Today’s Essential Reads
Wyoming’s top regulator of oil and gas development has resigned after he remarked at a conference that greed and desire for compensation motivate people who assert that hydraulic fracturing has contaminated their groundwater.
Thousands of upstate landowners will be allowed to renegotiate leases that permit natural-gas drilling on their property under an agreement announced Thursday between New York Attorney General Eric Schneiderman and Chesapeake Energy Corp.
An Assembly panel pushed back at Pennsylvania Thursday, approving a measure that would prevent hydraulic fracturing waste — better known as “fracking” from entering the Garden State.
Restaurant industry opposition to the controversial gas-drilling method known as hydraulic fracturing is growing as increasing numbers of high-profile New York chefs, restaurateurs, food suppliers and industry executives have joined the effort to lobby Gov. Andrew M. Cuomo, the State Legislature and the State Department of Environmental Conservation to ban the process.
BP OIL SPILL:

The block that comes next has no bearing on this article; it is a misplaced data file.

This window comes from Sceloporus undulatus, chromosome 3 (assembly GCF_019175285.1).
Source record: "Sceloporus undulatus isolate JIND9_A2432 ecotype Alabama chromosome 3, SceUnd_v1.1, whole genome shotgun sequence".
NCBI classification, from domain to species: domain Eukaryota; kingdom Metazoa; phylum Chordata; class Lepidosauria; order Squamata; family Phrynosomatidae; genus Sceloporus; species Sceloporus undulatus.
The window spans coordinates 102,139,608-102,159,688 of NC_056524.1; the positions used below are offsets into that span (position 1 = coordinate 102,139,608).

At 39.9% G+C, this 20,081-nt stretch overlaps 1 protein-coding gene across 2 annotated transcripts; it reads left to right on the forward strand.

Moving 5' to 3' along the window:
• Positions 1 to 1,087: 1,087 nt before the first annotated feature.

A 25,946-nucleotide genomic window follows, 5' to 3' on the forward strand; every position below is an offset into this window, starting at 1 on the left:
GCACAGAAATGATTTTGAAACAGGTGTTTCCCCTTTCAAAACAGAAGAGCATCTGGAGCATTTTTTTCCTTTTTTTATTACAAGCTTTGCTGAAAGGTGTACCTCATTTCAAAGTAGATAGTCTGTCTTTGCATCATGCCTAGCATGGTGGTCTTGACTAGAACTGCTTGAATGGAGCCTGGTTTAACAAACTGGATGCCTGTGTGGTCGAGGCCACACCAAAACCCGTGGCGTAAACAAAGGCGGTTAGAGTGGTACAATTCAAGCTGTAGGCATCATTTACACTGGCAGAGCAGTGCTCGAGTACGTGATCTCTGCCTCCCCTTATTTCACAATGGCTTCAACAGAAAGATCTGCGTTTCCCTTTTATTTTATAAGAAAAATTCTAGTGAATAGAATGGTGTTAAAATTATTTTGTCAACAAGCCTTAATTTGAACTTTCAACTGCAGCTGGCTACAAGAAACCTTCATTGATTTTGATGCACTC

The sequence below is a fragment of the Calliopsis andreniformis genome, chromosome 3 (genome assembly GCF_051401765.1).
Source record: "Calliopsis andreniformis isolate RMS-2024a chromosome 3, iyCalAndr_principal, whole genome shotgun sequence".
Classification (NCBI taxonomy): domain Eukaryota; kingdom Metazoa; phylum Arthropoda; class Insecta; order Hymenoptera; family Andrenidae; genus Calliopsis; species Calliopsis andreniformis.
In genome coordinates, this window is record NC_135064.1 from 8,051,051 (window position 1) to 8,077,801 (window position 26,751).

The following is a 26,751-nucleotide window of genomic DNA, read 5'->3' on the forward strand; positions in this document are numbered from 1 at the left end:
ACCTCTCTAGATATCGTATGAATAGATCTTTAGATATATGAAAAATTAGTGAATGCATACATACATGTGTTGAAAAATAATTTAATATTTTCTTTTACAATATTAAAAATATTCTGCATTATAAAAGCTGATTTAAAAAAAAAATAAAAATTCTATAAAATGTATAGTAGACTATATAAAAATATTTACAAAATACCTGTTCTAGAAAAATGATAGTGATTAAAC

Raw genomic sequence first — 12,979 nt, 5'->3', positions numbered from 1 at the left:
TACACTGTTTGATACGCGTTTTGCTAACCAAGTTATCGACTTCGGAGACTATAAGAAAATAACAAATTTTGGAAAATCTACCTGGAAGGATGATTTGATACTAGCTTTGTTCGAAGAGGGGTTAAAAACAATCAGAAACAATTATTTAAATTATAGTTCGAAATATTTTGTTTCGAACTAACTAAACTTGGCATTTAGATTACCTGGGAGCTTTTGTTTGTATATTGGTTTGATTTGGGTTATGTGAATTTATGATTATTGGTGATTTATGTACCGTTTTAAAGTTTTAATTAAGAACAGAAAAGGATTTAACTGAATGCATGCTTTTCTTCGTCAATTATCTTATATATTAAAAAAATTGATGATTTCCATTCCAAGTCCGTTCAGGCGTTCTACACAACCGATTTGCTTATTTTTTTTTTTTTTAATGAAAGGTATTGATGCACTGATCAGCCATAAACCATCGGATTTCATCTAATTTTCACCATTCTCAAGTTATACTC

A federal judge in New Orleans will accept materials through a deadline next week on whether Nalco, the maker of chemical dispersants used in the BP oil spill, can remain in litigation. Hundreds of signatures have been submitted to keep the chemical maker included. Grassroots organizers and environmental groups want Judge Carl Barbier to keep Nalco as a defendant. It produced the Corexit dispersant BP used to break up the oil in 2010. Medical bills are included in the multi-billion-dollar settlement BP reached last month. But coastal residents and others exposed to Corexit say it’s too soon to let its manufacturer off the hook. They say not enough is known about what Corexit has done to the environment. Darla Rooks says she was on the front line of the assault on the spill from her fishing operation in Barataria Bay.
A jury ruled on Thursday in favor of actor Kevin Costner in a lawsuit in which fellow actor Stephen Baldwin accused him of cheating in a multimillion-dollar deal to sell oil cleanup devices to BP Plc after the 2010 Gulf of Mexico oil spill.
Gov. Bobby Jindal has signed legislation that will direct money Louisiana receives from the Deepwater-Horizon-BP oil spill to coastal protection and restoration programs. Jindal’s office said late Thursday that he signed House Bill 838 by Rep. Simone Champagne, R-Jeanerette, one of the last bills passed in the waning hours of the legislative session that ended June 4. The bill became effective when Jindal signed it.
Two years ago today, BP’s Macondo well was in the midst of its 87-day spree of spewing oil into the Gulf of Mexico. Tar balls and oil slicks were showing up on beaches from Texas to Florida.
Fishermen in this northeastern city set out on a trial fishing operation on June 14 in hopes of resuming their work after voluntarily refraining from going to sea following the Fukushima nuclear disaster last year.